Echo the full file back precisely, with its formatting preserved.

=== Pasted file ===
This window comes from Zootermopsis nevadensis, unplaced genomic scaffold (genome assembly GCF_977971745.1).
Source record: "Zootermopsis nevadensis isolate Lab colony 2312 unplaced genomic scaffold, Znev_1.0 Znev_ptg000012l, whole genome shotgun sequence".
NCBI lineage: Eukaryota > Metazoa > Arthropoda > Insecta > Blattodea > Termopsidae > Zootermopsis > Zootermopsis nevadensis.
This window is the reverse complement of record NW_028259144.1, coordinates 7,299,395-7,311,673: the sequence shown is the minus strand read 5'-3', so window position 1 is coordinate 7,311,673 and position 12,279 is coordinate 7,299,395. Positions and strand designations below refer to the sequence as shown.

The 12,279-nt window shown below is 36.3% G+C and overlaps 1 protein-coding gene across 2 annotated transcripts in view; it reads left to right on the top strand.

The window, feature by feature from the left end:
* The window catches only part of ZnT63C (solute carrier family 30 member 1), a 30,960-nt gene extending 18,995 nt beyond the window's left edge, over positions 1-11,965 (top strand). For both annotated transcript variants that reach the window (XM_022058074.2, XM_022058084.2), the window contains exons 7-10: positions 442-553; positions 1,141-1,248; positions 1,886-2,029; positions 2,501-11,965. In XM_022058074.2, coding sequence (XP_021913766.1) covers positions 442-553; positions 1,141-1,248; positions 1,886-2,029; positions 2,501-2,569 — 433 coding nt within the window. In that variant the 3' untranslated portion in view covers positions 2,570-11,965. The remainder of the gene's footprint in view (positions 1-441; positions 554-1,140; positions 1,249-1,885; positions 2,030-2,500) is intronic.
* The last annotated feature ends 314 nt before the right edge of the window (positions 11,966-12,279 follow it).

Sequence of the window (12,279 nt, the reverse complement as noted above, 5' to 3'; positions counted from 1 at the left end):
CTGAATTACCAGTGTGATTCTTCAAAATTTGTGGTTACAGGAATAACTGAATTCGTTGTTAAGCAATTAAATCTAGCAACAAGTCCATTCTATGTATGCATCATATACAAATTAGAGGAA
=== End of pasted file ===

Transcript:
This window comes from Zootermopsis nevadensis, unplaced genomic scaffold (genome assembly GCF_977971745.1).
Source record: "Zootermopsis nevadensis isolate Lab colony 2312 unplaced genomic scaffold, Znev_1.0 Znev_ptg000012l, whole genome shotgun sequence".
NCBI lineage: Eukaryota > Metazoa > Arthropoda > Insecta > Blattodea > Termopsidae > Zootermopsis > Zootermopsis nevadensis.
This window is the reverse complement of record NW_028259144.1, coordinates 7,299,395-7,311,673: the sequence shown is the minus strand read 5'-3', so window position 1 is coordinate 7,311,673 and position 12,279 is coordinate 7,299,395. Positions and strand designations below refer to the sequence as shown.

The 12,279-nt window shown below is 36.3% G+C and overlaps 1 protein-coding gene across 2 annotated transcripts in view; it reads left to right on the top strand.

The window, feature by feature from the left end:
* The window catches only part of ZnT63C (solute carrier family 30 member 1), a 30,960-nt gene extending 18,995 nt beyond the window's left edge, over positions 1-11,965 (top strand). For both annotated transcript variants that reach the window (XM_022058074.2, XM_022058084.2), the window contains exons 7-10: positions 442-553; positions 1,141-1,248; positions 1,886-2,029; positions 2,501-11,965. In XM_022058074.2, coding sequence (XP_021913766.1) covers positions 442-553; positions 1,141-1,248; positions 1,886-2,029; positions 2,501-2,569 — 433 coding nt within the window. In that variant the 3' untranslated portion in view covers positions 2,570-11,965. The remainder of the gene's footprint in view (positions 1-441; positions 554-1,140; positions 1,249-1,885; positions 2,030-2,500) is intronic.
* The last annotated feature ends 314 nt before the right edge of the window (positions 11,966-12,279 follow it).

Sequence of the window (12,279 nt, the reverse complement as noted above, 5' to 3'; positions counted from 1 at the left end):
CTGAATTACCAGTGTGATTCTTCAAAATTTGTGGTTACAGGAATAACTGAATTCGTTGTTAAGCAATTAAATCTAGCAACAAGTCCATTCTATGTATGCATCATATACAAATTAGAGGAA